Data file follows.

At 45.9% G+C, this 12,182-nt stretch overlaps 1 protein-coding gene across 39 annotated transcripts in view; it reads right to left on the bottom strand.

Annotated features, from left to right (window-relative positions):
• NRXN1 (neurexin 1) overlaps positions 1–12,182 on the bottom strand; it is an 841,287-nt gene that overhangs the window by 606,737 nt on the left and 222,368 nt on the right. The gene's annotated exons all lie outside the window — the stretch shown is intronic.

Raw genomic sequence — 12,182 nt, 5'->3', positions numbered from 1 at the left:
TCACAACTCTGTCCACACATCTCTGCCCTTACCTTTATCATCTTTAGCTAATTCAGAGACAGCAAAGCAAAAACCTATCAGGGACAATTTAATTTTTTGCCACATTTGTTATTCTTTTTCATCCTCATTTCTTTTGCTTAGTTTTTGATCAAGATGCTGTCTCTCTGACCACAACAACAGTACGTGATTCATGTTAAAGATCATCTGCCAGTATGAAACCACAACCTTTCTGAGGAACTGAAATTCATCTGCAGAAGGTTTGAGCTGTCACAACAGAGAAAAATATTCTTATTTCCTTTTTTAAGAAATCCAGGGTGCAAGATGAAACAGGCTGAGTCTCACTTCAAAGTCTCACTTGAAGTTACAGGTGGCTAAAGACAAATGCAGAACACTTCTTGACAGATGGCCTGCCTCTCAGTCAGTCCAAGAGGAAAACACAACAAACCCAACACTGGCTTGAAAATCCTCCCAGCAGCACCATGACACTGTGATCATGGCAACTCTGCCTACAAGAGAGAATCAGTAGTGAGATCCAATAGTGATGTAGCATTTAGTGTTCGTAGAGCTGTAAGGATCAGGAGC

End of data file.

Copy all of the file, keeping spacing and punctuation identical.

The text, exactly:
At 45.9% G+C, this 12,182-nt stretch overlaps 1 protein-coding gene across 39 annotated transcripts in view; it reads right to left on the bottom strand.

Annotated features, from left to right (window-relative positions):
• NRXN1 (neurexin 1) overlaps positions 1–12,182 on the bottom strand; it is an 841,287-nt gene that overhangs the window by 606,737 nt on the left and 222,368 nt on the right. The gene's annotated exons all lie outside the window — the stretch shown is intronic.

Raw genomic sequence — 12,182 nt, 5'->3', positions numbered from 1 at the left:
TCACAACTCTGTCCACACATCTCTGCCCTTACCTTTATCATCTTTAGCTAATTCAGAGACAGCAAAGCAAAAACCTATCAGGGACAATTTAATTTTTTGCCACATTTGTTATTCTTTTTCATCCTCATTTCTTTTGCTTAGTTTTTGATCAAGATGCTGTCTCTCTGACCACAACAACAGTACGTGATTCATGTTAAAGATCATCTGCCAGTATGAAACCACAACCTTTCTGAGGAACTGAAATTCATCTGCAGAAGGTTTGAGCTGTCACAACAGAGAAAAATATTCTTATTTCCTTTTTTAAGAAATCCAGGGTGCAAGATGAAACAGGCTGAGTCTCACTTCAAAGTCTCACTTGAAGTTACAGGTGGCTAAAGACAAATGCAGAACACTTCTTGACAGATGGCCTGCCTCTCAGTCAGTCCAAGAGGAAAACACAACAAACCCAACACTGGCTTGAAAATCCTCCCAGCAGCACCATGACACTGTGATCATGGCAACTCTGCCTACAAGAGAGAATCAGTAGTGAGATCCAATAGTGATGTAGCATTTAGTGTTCGTAGAGCTGTAAGGATCAGGAGC